Every so often, a technological leap forward comes along with the potential to revolutionise the way an industry works. Building Information Modelling, usually shortened to BIM, is one such advancement for construction.
BIM is an intuitive means to manage and collaborate on construction projects from start to finish. It’s such a significant and beneficial development that the UK government mandated the use of Level 2 collaborative 3D BIM on all centrally-procured projects from April 2016, meaning that BIM is now compulsory across all government-funded projects where the government is the client.
As such, BIM is covered as part of our Online MSc in Construction Project Management. We’ve taken a closer look at what BIM could achieve in construction and how our online degree can give you a better insight into the contemporary construction technologies of today’s industry.
What exactly is BIM?
Simply put, BIM is a way of working that enables all parties involved in a construction project to contribute to and monitor its progress by mapping out the entire cycle of the build from inception, design, interior, demolition and material re-use, using rich 3D visualisations.
As it’s a rapidly-evolving technology, there’s no universal definition or single system or platform for BIM; many different software providers have created their own systems, each with their own capabilities. The core concept is always the same though and revolves around the flow of data and information and how this is used to map out infrastructure.
Who is using BIM and how?
As well as the government-funded projects using BIM, the technology has already been adopted by major contractors and consultants since its introduction to the industry in 2012. It’s gaining popularity among smaller firms too who are recognising the benefits of this evolving technology.
A BIM system takes considerable resources to implement, but many construction firms are already seeing valuable returns. By centralising project management and information sharing, BIM can save time and money, highlight any conflicts before they become problematic and boost productivity by allowing everyone in the supply chain to work together more efficiently.
Designs are created more quickly and accurately, safety is improved by pre-build modelling and risk assessment, and projects are more sustainable due to streamlined processes.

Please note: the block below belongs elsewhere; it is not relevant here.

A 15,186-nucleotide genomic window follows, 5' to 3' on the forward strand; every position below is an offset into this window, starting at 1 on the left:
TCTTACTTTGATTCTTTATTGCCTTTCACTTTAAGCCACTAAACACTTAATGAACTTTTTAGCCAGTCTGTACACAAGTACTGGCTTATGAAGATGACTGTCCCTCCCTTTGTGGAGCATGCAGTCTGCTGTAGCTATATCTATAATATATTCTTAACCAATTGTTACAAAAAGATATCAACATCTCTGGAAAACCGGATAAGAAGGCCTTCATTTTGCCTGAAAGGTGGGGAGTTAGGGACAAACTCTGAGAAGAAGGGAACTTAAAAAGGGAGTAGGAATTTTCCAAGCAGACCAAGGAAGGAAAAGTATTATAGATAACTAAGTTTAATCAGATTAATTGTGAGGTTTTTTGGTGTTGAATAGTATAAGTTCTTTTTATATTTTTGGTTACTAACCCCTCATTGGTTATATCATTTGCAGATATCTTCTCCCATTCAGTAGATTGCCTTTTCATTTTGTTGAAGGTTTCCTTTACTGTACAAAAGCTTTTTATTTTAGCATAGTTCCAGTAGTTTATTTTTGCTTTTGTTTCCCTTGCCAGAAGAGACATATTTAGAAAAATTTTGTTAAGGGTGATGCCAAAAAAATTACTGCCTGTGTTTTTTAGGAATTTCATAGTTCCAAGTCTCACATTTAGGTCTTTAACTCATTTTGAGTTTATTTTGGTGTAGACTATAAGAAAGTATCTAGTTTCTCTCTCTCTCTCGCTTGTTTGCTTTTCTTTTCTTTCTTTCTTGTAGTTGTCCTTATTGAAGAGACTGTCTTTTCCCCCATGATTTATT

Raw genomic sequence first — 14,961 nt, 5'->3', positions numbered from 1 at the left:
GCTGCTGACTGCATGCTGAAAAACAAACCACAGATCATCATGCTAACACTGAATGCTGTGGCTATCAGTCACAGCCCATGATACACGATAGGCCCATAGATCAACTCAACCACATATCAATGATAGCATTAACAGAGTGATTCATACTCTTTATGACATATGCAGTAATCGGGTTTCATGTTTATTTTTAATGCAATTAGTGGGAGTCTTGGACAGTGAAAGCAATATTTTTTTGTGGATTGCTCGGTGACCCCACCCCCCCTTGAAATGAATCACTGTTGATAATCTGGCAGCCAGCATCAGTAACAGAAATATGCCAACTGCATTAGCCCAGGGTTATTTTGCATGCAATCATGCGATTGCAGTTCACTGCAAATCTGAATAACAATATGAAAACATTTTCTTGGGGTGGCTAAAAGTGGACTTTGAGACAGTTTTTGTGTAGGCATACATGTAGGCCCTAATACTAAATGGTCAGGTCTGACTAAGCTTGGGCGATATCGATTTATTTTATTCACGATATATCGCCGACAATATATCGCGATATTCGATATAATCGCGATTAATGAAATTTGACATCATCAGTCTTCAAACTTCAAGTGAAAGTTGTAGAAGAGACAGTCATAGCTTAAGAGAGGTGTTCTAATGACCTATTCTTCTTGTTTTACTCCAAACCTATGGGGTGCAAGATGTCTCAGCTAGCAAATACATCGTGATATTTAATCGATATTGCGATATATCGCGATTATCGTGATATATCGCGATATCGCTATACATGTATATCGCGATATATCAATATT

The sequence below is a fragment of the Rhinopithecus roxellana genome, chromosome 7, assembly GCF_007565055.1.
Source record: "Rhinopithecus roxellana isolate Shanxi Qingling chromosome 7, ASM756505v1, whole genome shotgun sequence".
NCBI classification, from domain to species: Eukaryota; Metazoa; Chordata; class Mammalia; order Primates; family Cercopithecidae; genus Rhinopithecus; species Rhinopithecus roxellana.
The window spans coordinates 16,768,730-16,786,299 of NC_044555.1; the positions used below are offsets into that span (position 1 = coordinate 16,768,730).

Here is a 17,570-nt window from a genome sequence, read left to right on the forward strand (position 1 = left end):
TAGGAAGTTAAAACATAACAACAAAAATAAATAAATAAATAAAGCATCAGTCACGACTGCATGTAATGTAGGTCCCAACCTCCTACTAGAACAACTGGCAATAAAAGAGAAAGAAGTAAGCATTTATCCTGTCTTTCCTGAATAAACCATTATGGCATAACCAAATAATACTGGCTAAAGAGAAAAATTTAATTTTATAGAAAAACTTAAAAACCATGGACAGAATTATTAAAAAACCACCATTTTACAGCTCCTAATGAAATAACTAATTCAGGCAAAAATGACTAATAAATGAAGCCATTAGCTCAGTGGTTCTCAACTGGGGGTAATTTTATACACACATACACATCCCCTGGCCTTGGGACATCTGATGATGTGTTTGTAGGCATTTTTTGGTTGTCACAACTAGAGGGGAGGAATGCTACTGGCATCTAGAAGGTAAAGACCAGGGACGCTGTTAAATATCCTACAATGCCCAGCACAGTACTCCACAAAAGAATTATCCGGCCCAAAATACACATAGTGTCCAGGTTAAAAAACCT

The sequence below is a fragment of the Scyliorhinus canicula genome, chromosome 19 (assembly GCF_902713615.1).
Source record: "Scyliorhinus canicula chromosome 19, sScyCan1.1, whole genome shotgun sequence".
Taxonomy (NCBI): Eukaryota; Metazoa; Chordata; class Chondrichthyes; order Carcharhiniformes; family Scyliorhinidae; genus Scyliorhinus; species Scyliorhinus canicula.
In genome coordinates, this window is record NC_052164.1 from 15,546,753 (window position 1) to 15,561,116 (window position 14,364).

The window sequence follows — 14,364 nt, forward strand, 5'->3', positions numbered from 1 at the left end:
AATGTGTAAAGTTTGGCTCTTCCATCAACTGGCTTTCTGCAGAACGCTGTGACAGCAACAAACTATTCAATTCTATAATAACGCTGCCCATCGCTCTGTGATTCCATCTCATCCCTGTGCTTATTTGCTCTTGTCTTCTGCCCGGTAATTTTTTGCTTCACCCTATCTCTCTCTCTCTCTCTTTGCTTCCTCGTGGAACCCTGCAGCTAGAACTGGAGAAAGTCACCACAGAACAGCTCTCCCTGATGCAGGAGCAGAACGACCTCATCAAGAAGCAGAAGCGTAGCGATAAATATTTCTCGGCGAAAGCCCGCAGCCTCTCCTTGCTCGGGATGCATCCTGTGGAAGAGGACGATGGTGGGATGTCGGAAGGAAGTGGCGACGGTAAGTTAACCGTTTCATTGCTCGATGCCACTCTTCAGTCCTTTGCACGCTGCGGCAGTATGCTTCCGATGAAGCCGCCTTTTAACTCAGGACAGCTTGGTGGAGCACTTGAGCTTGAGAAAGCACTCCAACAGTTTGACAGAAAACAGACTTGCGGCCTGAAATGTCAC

At the moment, BIM is being used mainly on new builds but it can be just as effective in managing the refurbishment of current infrastructure. Crossrail is a great example of this; they are using BIM extensively to map out London’s upcoming Elizabeth line, which is due to open in December 2018. A BIM-created ‘virtual’ railway is allowing Crossrail to visualise and virtually work within the current infrastructure of London’s rail system, so as to minimise real-life disruption to the existing lines. As such a versatile method of working, BIM’s uses in construction are vast, varied and constantly developing over time.
Introducing BIM on our Online MSc
BIM is widely believed to be the future of information management in construction, so we understand how important it is to include on our 100% online degree.
The Contemporary Construction Themes module introduces BIM in its wider context of emerging smart construction technologies. It will establish the concept of BIM and assess its abilities and limitations for information modelling and project management, and how it fits within the digital revolution of the construction industry, both now and in years to come.
With an emphasis on creating a single vision in construction project management, the Collaborative Working module aims to build an awareness of the advantages of cross-stakeholder teamwork and how technology, including BIM, can help to facilitate this. Contractors are combining their skills on international projects more and more, so this module is designed to help you gain a deep insight into how BIM and other specialist software can make this not just possible, but favourable.
As course leader, Chris Coffey, explains, “The modules are very current and relevant. We have experts in some of the developing areas like Business Information Modelling (BIM) and LEAN, where we have three of the leading experts providing their opinion.”
These two modules will give you an overview of how BIM works, its implications for the construction industry and project manager roles both now and in the future. Meanwhile, the other ten Online MSc Construction Project Management modules help to put emerging smart technologies and new working methods, into context within the project management cycle and the wider contemporary construction industry. You can apply this knowledge directly and immediately to your job or use to demonstrate your up-to-date industry awareness to prospective employers.
If you think our Online MSc in Construction Project Management could propel your construction career to the next level, find out more by requesting information from our admissions team.